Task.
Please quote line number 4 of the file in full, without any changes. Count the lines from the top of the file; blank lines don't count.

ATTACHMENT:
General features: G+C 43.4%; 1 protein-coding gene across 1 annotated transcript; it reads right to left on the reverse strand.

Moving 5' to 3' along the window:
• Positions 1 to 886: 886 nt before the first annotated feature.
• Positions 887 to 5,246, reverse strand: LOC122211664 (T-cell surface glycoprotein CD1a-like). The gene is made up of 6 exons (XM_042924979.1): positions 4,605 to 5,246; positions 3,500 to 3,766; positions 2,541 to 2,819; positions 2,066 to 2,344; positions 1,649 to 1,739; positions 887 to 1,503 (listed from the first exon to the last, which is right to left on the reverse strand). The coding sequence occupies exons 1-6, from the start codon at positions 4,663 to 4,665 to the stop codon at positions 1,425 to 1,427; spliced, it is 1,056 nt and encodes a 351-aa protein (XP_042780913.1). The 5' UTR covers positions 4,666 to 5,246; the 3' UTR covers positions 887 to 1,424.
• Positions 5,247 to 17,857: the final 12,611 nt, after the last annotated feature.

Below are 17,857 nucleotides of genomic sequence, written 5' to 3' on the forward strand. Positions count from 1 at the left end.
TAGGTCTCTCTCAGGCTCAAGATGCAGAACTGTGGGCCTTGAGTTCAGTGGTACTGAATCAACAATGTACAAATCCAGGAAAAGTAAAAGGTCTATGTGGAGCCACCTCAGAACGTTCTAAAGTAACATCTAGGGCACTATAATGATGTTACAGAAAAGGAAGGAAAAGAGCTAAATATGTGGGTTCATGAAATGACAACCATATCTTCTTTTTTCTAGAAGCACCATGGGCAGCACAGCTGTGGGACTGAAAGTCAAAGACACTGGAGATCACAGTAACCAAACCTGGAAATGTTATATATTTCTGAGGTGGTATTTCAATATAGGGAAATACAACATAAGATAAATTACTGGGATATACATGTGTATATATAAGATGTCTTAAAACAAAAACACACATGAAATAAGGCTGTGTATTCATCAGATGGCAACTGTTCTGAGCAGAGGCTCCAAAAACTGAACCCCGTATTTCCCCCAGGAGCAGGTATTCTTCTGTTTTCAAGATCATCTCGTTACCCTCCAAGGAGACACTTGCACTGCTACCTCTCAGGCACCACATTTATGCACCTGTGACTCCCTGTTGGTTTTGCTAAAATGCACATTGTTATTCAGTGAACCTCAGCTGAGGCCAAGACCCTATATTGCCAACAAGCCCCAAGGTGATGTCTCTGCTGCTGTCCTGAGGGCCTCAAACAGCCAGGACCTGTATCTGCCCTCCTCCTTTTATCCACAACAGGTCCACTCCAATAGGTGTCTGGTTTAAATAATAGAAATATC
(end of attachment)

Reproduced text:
• Positions 887 to 5,246, reverse strand: LOC122211664 (T-cell surface glycoprotein CD1a-like). The gene is made up of 6 exons (XM_042924979.1): positions 4,605 to 5,246; positions 3,500 to 3,766; positions 2,541 to 2,819; positions 2,066 to 2,344; positions 1,649 to 1,739; positions 887 to 1,503 (listed from the first exon to the last, which is right to left on the reverse strand). The coding sequence occupies exons 1-6, from the start codon at positions 4,663 to 4,665 to the stop codon at positions 1,425 to 1,427; spliced, it is 1,056 nt and encodes a 351-aa protein (XP_042780913.1). The 5' UTR covers positions 4,666 to 5,246; the 3' UTR covers positions 887 to 1,424.